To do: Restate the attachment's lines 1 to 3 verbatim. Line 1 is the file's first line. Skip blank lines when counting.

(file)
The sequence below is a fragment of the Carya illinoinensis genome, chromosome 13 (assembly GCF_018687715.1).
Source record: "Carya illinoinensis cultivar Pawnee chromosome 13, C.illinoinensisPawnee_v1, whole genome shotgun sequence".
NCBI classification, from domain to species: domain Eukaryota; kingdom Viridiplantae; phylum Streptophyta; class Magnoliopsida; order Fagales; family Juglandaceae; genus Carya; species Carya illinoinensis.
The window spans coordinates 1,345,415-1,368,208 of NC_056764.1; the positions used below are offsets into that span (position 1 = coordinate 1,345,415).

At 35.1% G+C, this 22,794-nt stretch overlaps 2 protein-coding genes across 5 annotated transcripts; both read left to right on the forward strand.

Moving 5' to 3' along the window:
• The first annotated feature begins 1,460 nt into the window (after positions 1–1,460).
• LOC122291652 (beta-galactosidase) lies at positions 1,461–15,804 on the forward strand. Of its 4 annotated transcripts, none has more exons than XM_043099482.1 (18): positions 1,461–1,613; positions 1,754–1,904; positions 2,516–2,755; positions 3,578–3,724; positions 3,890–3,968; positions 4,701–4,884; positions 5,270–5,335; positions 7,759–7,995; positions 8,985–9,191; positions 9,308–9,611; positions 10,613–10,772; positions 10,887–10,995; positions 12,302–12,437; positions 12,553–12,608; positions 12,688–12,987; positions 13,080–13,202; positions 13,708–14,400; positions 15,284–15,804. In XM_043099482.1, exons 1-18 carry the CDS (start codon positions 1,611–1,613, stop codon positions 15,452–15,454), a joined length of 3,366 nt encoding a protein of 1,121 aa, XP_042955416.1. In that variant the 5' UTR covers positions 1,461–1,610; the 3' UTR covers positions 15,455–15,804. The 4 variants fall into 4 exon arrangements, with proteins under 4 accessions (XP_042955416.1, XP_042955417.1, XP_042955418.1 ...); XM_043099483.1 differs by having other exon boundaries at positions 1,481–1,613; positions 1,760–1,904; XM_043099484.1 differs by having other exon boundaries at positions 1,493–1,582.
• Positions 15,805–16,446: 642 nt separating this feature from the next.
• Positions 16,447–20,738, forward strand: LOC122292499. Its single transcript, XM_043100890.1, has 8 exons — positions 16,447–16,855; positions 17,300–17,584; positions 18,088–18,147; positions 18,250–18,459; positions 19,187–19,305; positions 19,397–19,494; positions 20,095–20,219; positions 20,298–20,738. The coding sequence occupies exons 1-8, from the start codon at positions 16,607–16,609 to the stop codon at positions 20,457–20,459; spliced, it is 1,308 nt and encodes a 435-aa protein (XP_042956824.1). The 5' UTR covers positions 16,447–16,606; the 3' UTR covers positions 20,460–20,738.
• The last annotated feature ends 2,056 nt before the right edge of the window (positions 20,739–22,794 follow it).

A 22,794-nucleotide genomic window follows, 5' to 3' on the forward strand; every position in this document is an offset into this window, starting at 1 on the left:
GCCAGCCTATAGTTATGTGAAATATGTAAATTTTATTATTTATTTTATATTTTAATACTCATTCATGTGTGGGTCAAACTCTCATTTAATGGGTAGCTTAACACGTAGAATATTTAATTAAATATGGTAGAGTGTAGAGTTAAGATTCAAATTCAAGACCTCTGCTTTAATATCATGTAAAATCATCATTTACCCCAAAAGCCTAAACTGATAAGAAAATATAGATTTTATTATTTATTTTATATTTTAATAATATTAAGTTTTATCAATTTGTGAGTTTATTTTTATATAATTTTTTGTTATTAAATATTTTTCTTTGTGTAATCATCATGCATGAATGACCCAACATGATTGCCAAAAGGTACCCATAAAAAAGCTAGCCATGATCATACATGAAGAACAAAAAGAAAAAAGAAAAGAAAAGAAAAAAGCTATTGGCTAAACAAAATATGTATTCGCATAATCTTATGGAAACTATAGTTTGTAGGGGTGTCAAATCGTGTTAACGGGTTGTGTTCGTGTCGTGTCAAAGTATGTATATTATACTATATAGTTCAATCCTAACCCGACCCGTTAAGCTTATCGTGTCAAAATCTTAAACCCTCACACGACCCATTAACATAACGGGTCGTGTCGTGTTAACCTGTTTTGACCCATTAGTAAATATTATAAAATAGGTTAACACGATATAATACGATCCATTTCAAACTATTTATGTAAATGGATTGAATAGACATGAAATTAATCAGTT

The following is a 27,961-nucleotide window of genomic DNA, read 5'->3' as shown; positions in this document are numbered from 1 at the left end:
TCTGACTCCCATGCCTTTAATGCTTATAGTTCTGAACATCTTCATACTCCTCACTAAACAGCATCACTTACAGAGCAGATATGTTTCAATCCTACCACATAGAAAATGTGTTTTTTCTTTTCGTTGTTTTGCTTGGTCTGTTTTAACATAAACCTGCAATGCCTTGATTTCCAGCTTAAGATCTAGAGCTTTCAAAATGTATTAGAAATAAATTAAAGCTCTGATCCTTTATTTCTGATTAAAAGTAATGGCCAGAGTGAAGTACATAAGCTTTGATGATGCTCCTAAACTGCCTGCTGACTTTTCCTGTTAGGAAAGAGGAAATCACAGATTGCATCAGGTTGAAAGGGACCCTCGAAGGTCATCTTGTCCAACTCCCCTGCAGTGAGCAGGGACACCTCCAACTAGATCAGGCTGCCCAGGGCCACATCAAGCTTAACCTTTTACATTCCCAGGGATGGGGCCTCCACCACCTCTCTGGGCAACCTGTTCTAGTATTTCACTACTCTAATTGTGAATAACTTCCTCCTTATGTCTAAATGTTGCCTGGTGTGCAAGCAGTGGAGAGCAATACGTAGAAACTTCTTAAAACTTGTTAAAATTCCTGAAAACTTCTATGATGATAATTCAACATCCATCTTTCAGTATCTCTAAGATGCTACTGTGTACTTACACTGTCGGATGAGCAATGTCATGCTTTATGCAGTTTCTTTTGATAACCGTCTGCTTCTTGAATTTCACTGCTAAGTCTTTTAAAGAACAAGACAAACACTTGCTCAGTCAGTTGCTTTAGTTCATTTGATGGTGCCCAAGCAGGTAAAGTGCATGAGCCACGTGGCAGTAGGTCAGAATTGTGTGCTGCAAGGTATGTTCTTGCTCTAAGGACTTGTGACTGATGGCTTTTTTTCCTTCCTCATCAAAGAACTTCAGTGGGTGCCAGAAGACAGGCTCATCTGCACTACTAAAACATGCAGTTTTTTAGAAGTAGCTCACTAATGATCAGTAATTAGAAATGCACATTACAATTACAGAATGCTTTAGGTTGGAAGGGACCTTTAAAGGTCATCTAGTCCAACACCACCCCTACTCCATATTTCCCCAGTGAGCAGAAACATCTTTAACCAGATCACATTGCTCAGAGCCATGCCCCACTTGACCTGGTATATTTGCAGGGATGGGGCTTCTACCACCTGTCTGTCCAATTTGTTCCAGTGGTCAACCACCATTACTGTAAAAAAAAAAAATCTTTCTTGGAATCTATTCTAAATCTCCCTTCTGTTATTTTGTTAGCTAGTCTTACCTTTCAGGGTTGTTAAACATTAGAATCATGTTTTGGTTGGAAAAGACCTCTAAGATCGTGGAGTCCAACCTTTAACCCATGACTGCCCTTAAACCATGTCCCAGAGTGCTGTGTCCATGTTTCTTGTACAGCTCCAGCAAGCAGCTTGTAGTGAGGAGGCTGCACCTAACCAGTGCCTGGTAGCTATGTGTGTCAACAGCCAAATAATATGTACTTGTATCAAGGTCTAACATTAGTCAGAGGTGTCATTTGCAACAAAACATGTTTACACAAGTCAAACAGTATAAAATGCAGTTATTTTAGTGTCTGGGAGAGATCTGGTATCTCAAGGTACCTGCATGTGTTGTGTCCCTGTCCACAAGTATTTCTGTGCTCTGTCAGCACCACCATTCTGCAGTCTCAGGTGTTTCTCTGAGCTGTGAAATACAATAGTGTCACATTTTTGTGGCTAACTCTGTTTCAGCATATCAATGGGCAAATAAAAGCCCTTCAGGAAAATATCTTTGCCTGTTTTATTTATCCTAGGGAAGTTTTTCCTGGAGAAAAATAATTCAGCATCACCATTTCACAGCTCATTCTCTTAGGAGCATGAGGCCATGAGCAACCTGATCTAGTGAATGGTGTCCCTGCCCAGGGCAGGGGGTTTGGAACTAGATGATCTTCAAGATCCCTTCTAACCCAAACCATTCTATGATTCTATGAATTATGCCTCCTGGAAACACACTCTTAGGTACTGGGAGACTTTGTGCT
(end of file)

The sequence below is a fragment of the Carya illinoinensis genome, chromosome 13 (assembly GCF_018687715.1).
Source record: "Carya illinoinensis cultivar Pawnee chromosome 13, C.illinoinensisPawnee_v1, whole genome shotgun sequence".
NCBI classification, from domain to species: domain Eukaryota; kingdom Viridiplantae; phylum Streptophyta; class Magnoliopsida; order Fagales; family Juglandaceae; genus Carya; species Carya illinoinensis.